Mystery deepens: Who bet on the Berkshire-Heinz deal?
A Cayman Islands entity at the center of a U.S. investigation into possible insider trading in ketchup maker H.J. Heinz said trades placed in its Swiss bank account were made without permission.
The filing by Alpine Swift late Monday deepened a mystery about who placed an options trade that resulted in profits of more than $1.7 million in the run-up to Heinz's announcement in February that it was being bought by Warren Buffett's Berkshire Hathaway and Brazil's 3G Capital.
The Securities and Exchange Commission sued unknown parties over the suspicious trading on Feb. 15, and shortly after a federal judge froze the assets in a Swiss bank account at Goldman Sachs.
The filings came in connection with a motion by Alpine to dismiss the case. A lawyer for the investment holding company became the first person to appear for the defense in the case last week.
Alpine Swift said it owned the bank account in court filings but that the trade was made by someone not allowed to do so.
"In fact, the trade was not authorized," Alpine's lawyers wrote. "It was placed by an individual who had no authority to place trades in Alpine's account."
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Alpine did not name the individual in its filings. A lawyer for Alpine, Juan Morillo of Cleary Gottlieb Steen & Hamilton, did not immediately respond to a request for comment Tuesday.
The court filings also gave a view into Alpine's complex structure. Alpine said it was established in 2010 and has a single shareholder, a discretionary trust called the Troika Trust. Troika was formed under Cayman Islands law and its sole purpose is "succession planning," the filings said.
An unnamed independent investment advisor, whose sole director is a Brazilian citizen, has full responsibility for investing the assets Alpine holds for the trust, according to the filings.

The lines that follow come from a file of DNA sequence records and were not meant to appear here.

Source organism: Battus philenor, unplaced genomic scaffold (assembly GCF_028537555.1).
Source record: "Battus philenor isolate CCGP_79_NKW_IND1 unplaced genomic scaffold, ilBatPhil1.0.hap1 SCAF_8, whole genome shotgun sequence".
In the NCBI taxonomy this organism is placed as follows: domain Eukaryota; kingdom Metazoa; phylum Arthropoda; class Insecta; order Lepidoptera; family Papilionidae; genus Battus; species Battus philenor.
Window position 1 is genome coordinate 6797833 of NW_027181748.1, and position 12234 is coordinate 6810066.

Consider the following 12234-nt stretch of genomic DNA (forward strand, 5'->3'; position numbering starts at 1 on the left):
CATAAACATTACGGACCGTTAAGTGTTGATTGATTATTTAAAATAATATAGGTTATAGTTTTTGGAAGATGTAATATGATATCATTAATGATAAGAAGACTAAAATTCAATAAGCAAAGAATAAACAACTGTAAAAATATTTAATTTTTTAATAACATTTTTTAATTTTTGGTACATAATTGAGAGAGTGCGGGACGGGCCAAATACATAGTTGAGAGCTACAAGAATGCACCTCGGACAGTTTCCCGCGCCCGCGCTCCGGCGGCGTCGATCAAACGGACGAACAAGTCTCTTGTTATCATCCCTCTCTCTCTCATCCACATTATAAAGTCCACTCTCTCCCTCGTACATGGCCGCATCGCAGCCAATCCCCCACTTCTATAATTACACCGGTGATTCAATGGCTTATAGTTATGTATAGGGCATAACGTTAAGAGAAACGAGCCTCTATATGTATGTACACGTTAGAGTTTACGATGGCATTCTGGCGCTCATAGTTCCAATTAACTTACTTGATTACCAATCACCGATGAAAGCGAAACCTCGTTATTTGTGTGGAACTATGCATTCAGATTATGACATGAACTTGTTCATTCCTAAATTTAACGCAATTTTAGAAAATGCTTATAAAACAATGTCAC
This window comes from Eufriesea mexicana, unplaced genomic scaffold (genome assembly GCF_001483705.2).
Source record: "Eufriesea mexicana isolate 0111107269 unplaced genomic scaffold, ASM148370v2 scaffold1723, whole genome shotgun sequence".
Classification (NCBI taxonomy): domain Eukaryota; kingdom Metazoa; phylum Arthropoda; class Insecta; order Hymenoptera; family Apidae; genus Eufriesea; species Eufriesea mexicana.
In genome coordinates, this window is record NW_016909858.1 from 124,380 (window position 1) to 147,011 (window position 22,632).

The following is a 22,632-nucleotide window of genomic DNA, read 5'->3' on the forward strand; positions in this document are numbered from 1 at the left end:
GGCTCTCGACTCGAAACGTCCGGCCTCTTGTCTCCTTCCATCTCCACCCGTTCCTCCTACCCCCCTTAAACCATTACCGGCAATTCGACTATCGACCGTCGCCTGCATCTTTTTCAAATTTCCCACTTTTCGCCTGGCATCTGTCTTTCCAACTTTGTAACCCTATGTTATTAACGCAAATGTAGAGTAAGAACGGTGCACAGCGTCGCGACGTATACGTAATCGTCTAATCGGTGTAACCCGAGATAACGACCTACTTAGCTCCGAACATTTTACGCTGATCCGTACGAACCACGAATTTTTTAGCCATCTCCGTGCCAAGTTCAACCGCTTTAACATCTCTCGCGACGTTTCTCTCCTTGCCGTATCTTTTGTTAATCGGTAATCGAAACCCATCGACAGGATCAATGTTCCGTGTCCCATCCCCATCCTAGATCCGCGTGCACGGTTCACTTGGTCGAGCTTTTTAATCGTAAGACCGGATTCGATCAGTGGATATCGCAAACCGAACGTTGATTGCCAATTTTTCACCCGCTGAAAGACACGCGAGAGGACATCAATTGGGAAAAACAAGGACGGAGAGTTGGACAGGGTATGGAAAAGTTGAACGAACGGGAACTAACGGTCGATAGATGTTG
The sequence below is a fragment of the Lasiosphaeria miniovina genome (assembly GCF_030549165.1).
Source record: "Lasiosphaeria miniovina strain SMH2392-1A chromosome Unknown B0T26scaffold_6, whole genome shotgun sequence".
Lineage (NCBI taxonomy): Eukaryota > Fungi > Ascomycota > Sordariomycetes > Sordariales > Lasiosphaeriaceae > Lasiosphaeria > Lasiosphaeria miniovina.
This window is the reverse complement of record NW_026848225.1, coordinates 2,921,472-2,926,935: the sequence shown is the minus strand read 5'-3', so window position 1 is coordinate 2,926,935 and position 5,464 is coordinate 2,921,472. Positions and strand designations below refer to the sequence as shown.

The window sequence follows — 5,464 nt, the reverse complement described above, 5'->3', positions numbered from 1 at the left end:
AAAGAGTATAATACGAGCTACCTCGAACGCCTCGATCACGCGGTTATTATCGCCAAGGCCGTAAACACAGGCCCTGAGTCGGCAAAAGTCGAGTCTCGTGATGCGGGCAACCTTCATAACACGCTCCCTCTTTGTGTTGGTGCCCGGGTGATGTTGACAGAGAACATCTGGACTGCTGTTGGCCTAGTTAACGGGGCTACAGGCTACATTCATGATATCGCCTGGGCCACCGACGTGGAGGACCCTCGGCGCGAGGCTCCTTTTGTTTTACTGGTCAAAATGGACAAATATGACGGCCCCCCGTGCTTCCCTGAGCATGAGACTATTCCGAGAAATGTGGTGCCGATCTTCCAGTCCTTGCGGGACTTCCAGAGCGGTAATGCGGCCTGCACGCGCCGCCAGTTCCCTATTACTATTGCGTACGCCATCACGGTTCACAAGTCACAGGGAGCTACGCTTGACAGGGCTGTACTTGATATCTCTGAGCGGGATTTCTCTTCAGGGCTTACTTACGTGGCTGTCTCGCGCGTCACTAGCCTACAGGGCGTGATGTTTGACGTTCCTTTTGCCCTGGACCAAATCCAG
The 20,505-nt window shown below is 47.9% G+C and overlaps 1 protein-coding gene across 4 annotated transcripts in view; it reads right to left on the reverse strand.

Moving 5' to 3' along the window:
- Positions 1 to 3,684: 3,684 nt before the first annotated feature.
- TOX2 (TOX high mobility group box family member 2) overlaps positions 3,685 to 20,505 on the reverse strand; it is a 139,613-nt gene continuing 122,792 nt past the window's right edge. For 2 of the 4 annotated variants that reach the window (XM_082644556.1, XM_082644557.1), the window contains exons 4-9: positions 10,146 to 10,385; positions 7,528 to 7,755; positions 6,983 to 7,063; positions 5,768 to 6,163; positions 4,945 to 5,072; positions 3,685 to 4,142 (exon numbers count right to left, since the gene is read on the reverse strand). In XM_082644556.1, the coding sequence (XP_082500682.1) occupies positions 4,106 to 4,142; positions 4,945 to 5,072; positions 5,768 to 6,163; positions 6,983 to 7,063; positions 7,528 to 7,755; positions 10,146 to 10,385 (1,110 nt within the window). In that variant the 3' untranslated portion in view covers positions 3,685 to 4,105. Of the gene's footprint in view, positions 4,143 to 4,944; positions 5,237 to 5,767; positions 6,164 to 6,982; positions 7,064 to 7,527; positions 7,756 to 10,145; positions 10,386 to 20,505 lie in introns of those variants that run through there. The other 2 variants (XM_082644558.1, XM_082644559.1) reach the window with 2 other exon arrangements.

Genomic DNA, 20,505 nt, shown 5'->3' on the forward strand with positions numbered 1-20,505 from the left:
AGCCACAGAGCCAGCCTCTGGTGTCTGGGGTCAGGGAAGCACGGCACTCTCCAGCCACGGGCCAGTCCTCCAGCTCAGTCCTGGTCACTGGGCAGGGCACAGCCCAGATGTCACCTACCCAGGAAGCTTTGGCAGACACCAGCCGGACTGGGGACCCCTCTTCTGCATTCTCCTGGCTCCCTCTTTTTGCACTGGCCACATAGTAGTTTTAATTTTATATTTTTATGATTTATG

Alpine said its beneficiaries are Cayman Island companies wholly owned by another unnamed Brazilian citizen without authority to withdraw funds or place trades.
Alpine said it didn't know about the Heinz trading until after the SEC filed its lawsuit. It said that Goldman had told it that on Feb. 13, someone instructed the bank to buy 2,533 call options in Heinz via Alpine's account.
"This individual did not have a power of attorney or other authority to place transactions in Alpine's account and placed the Heinz transaction without Alpine's knowledge," the lawyers wrote.
The SEC's lawsuit said traders bought call options that climbed 1,700 percent after the formal announcement of the Heinz buyout.
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The SEC has received nearly 800 pages related to Alpine's Goldman account from the bank and delivered by the Swiss Financial Market Supervisory Authority, Alpine said.
The FBI had also said it was investigating the unusual trading activity, and Goldman Sachs had said it was cooperating with the SEC. Goldman, which did not immediately respond to a request for comment Tuesday, has not been accused of wrongdoing.
A spokesman for the SEC declined to comment.